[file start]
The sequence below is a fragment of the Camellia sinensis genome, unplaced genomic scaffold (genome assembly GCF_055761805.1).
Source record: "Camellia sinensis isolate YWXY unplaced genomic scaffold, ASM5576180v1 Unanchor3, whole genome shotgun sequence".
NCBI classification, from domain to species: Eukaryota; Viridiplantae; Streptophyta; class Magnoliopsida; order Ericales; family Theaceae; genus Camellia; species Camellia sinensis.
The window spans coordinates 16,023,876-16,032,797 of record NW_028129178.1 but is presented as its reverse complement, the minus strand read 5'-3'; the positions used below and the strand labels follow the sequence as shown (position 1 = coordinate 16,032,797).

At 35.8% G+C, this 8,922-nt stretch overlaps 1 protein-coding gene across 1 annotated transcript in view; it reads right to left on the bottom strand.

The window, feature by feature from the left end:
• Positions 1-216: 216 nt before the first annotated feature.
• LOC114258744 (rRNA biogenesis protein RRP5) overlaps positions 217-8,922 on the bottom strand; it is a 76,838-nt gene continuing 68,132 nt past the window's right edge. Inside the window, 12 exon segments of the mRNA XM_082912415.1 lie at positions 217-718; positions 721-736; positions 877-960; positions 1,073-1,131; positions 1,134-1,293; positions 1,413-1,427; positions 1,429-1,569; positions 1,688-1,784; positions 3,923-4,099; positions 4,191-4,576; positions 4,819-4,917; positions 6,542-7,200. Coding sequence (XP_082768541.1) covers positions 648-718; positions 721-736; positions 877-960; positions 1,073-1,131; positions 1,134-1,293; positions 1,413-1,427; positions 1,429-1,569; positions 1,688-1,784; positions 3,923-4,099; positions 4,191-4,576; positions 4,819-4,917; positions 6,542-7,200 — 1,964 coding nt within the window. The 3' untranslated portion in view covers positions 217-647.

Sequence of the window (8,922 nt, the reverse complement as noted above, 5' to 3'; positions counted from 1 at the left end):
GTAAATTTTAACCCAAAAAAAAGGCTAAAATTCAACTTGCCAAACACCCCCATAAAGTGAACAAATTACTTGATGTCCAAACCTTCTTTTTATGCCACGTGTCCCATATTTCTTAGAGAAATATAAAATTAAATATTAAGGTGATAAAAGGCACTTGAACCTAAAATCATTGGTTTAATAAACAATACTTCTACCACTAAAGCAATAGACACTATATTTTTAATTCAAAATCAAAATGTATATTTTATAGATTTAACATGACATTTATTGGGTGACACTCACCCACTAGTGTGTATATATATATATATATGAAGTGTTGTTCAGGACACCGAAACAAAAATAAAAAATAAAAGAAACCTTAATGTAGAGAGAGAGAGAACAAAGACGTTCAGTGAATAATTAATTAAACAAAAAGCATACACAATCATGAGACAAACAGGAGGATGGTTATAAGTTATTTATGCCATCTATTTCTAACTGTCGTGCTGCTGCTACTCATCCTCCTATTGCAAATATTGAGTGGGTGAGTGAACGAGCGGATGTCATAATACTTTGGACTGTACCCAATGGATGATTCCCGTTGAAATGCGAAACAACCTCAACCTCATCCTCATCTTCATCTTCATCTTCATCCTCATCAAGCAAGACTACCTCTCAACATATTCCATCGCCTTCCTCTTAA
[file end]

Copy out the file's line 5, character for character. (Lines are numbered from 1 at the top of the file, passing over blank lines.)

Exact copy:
At 35.8% G+C, this 8,922-nt stretch overlaps 1 protein-coding gene across 1 annotated transcript in view; it reads right to left on the bottom strand.